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January 14 2011

23:13

4 Minute Roundup: All Hail the Verizon iPhone!

The iPhone is coming, the iPhone is coming, the iPhone is coming... to Verizon. After an endless string of complaints from users about dropped calls on the AT&T iPhone, Verizon finally is offering relief with its own iPhone, due out next month. The downsides of the new Verizon iPhone include that it's on the CDMA network, and not a new 4G network, and doesn't do global voice roaming. I talked with CNET's Nicole Lee about the pluses and minuses of the new Verizon iPhone.

Check it out!

4mrbareaudio11411.mp3

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>>> Subscribe to 4MR via iTunes <<<

Background music is "The iPhone Blues," an adaptation by Mark Glaser of "Phone Booth" by the Robert Cray Band. Performed by The Temps.

Here are some links to related sites and stories for the podcast:

Consumer Reports offers scathing critique on Verizon iPhone 4 at Consumer Reports

With Verizon's iPhone, a rare example of customers getting what they crave at the Washington Post

Verizon iPhone is 'Ultimate Threat' to Android, Report Says at PC Mag

Is Verizon IPhone Too Late For Apple? at MediaPost

A Few Points to Think About Before You Grab a Verizon iPhone at Huffington Post

Amazon Says No Plans to Carry Verizon iPhone at PC Mag

The Verizon iPhone 4: Promising, but likely to be short-lived at Consumer Reports blog

Also, be sure to vote in our poll about the Verizon iPhone:




What do you think about the iPhone on Verizon?survey software

Mark Glaser is executive editor of MediaShift and Idea Lab. He also writes the bi-weekly OPA Intelligence Report email newsletter for the Online Publishers Association. He lives in San Francisco with his son Julian. You can follow him on Twitter @mediatwit.

This is a summary. Visit our site for the full post ».

July 27 2010

10:19

Cooliris brings Wikipedia to the iPad with new magazine-style layout

Wikipedia will soon be available on the iPad with the launch of new app, ‘Discover’, according to a report by cnet.com.

Discover is the first app from software company Cooliris, which already produces an iPhone app that enables its users to turn photo collections into “interactive 3D wall” art.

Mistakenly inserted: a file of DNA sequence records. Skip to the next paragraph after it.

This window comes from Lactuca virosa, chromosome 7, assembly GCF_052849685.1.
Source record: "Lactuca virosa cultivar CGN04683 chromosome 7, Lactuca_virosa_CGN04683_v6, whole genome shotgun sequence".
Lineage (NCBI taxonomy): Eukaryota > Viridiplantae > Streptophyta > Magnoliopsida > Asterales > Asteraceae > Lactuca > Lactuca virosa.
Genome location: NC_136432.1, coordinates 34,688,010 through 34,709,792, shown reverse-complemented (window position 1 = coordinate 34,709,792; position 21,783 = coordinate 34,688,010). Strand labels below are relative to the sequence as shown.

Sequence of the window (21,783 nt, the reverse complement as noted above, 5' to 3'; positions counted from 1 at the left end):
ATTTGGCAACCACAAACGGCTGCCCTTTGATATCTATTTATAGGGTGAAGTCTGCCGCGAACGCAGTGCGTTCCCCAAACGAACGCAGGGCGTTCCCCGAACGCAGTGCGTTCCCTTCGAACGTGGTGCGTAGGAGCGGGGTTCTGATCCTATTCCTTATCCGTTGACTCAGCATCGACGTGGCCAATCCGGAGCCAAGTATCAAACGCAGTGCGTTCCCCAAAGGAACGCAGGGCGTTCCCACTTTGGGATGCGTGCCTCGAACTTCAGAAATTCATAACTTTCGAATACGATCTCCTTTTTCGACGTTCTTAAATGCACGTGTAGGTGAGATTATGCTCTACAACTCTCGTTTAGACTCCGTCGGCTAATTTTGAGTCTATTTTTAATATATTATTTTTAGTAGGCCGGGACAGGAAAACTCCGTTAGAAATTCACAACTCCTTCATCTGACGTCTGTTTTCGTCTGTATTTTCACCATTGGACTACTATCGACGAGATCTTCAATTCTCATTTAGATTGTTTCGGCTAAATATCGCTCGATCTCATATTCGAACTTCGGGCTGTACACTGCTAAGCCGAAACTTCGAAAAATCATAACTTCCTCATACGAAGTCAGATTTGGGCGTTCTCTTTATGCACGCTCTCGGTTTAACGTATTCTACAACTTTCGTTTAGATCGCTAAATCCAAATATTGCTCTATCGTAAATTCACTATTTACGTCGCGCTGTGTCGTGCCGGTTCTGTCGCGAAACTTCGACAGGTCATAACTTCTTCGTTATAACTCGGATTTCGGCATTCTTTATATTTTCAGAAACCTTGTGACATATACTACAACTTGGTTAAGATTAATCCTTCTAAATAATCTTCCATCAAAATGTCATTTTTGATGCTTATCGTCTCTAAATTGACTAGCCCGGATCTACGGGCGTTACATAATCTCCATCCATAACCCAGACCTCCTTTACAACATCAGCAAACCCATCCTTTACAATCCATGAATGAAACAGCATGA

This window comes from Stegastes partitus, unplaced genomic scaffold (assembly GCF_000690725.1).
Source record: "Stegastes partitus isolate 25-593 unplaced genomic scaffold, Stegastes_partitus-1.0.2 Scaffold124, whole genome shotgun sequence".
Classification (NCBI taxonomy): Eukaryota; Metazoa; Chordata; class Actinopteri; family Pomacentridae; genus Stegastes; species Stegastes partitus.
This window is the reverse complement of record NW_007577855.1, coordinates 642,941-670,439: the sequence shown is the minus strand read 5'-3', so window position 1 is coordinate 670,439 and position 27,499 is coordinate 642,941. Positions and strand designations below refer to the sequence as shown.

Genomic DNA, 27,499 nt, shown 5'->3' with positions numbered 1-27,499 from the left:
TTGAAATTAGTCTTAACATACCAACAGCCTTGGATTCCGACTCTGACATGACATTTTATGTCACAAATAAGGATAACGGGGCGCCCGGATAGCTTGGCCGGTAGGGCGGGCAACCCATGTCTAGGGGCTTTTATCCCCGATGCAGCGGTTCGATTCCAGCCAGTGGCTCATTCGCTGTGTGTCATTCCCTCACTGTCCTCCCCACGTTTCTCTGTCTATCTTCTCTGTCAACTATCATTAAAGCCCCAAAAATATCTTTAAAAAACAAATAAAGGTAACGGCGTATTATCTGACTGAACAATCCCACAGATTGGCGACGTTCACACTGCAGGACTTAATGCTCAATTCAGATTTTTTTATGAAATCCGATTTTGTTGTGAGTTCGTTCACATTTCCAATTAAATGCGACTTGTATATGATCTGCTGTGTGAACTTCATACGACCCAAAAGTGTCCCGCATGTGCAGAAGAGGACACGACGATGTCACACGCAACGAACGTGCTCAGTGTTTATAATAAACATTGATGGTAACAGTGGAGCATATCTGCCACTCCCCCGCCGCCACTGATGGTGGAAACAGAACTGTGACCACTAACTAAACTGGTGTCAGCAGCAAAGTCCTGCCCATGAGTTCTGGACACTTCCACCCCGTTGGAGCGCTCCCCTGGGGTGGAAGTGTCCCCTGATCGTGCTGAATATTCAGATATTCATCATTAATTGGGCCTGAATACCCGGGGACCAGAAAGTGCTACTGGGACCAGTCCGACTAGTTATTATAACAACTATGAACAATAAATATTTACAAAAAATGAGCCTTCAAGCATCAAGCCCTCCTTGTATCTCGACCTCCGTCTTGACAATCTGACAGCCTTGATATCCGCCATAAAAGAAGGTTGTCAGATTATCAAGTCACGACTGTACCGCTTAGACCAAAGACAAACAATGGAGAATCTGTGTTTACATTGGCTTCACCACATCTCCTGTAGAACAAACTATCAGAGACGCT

The new app uses content from Wikipedia and organises the data into sections which can be browsed in a magazine format instead of having to scroll down a long browser window.

The end result is a Wikipedia with larger text that can be read like an e-book and photos that can be thumbed through and scaled up to the iPad’s full resolution. The app also takes advantage of orientation to reposition, expand or consolidate the data it’s showing. Along the way, Cooliris serves up advertisements, which is where it can make some of its money given the app’s free price tag.

Discover has been submitted to the App Store and users are invited to sign up here to be notified of its availability.

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June 11 2010

23:23

4 Minute Roundup: iPhone 4 vs. Android Phones

In this week's 4MR podcast I consider the new iPhone 4 announced by Apple, with a sleeker design, longer battery life, "retina display" and a front-facing camera for video calls. How will the iPhone stack up against popular Android phones such as the new 4G HTC Evo and the Motorola Droid? I talked with CNET associate editor Nicole Lee to discuss the pros and cons of the new iPhone.

Check it out:

4mrbareaudio61110.mp3

>>> Subscribe to 4MR <<<

>>> Subscribe to 4MR via iTunes <<<

Listen to my entire interview with CNET's Nicole Lee:

nicole lee final.mp3

Background music is "What the World Needs" by the The Ukelele Hipster Kings via PodSafe Music Network.

Here are some links to related sites and stories mentioned in the podcast:

iPhone 4 vs. HTC Evo vs. Droid Incredible at Mashable

Sprint CFO - HTC EVO can take on iPhone 4 at News.com

Dialed In - iPhone 4 versus HTC Evo 4G at News.com

4 carriers and 4 super smartphones - which is your favorite? at ZDNet

HTC EVO 4G for Sprint Review at MobileCrunch

iPhone 4's 'Retina' Display Claims Are False Marketing at Wired News

iPhone 4 multitasking will disappoint at Computerworld

Apple previews iPhone OS 4, adds multitasking at Computerworld

Also, be sure to vote in our poll about choosing iPhone or Android:




iPhone or Android?survey software

Mark Glaser is executive editor of MediaShift and Idea Lab. He also writes the bi-weekly OPA Intelligence Report email newsletter for the Online Publishers Association. He lives in San Francisco with his son Julian. You can follow him on Twitter @mediatwit.

This is a summary. Visit our site for the full post ».

February 24 2010

16:11

Techmeme's New Editor Rich DeMuro on the Power of the Site and How it Works

Techmeme, the influential aggregator of technology news, has added another "human" element to its engine with Rich DeMuro, a veteran CNET editor who joined Techmeme earlier this year. 

Rich joins editor Megan McCarthy, the "first human editor" who started early last year.